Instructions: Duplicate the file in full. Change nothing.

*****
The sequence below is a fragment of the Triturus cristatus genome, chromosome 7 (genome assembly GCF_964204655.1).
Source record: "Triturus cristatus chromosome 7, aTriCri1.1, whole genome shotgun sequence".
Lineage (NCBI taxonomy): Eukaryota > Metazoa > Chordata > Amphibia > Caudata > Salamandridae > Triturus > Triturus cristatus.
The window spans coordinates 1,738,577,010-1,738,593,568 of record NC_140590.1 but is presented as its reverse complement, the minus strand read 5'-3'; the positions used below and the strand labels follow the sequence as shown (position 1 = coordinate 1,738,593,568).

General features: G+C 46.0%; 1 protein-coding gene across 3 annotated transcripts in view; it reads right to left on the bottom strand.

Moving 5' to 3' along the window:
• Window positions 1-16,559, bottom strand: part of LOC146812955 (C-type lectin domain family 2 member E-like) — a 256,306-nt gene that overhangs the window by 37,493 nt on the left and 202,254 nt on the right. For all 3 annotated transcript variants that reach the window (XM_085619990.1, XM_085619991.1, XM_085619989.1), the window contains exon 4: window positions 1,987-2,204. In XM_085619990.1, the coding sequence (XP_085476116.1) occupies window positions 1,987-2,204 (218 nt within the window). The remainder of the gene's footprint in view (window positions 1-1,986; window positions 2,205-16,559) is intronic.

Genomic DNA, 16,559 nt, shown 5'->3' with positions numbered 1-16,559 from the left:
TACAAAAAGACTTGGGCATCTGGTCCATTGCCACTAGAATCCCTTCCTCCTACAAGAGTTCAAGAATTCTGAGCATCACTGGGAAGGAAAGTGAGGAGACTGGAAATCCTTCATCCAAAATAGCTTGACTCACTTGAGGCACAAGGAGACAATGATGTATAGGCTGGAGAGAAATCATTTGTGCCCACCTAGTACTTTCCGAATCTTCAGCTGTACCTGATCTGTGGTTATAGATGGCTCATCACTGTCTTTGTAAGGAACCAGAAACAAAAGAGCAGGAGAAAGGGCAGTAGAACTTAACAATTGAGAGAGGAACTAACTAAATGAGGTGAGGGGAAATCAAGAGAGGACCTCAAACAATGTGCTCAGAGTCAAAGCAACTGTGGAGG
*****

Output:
The sequence below is a fragment of the Triturus cristatus genome, chromosome 7 (genome assembly GCF_964204655.1).
Source record: "Triturus cristatus chromosome 7, aTriCri1.1, whole genome shotgun sequence".
Lineage (NCBI taxonomy): Eukaryota > Metazoa > Chordata > Amphibia > Caudata > Salamandridae > Triturus > Triturus cristatus.
The window spans coordinates 1,738,577,010-1,738,593,568 of record NC_140590.1 but is presented as its reverse complement, the minus strand read 5'-3'; the positions used below and the strand labels follow the sequence as shown (position 1 = coordinate 1,738,593,568).

General features: G+C 46.0%; 1 protein-coding gene across 3 annotated transcripts in view; it reads right to left on the bottom strand.

Moving 5' to 3' along the window:
• Window positions 1-16,559, bottom strand: part of LOC146812955 (C-type lectin domain family 2 member E-like) — a 256,306-nt gene that overhangs the window by 37,493 nt on the left and 202,254 nt on the right. For all 3 annotated transcript variants that reach the window (XM_085619990.1, XM_085619991.1, XM_085619989.1), the window contains exon 4: window positions 1,987-2,204. In XM_085619990.1, the coding sequence (XP_085476116.1) occupies window positions 1,987-2,204 (218 nt within the window). The remainder of the gene's footprint in view (window positions 1-1,986; window positions 2,205-16,559) is intronic.

Genomic DNA, 16,559 nt, shown 5'->3' with positions numbered 1-16,559 from the left:
TACAAAAAGACTTGGGCATCTGGTCCATTGCCACTAGAATCCCTTCCTCCTACAAGAGTTCAAGAATTCTGAGCATCACTGGGAAGGAAAGTGAGGAGACTGGAAATCCTTCATCCAAAATAGCTTGACTCACTTGAGGCACAAGGAGACAATGATGTATAGGCTGGAGAGAAATCATTTGTGCCCACCTAGTACTTTCCGAATCTTCAGCTGTACCTGATCTGTGGTTATAGATGGCTCATCACTGTCTTTGTAAGGAACCAGAAACAAAAGAGCAGGAGAAAGGGCAGTAGAACTTAACAATTGAGAGAGGAACTAACTAAATGAGGTGAGGGGAAATCAAGAGAGGACCTCAAACAATGTGCTCAGAGTCAAAGCAACTGTGGAGG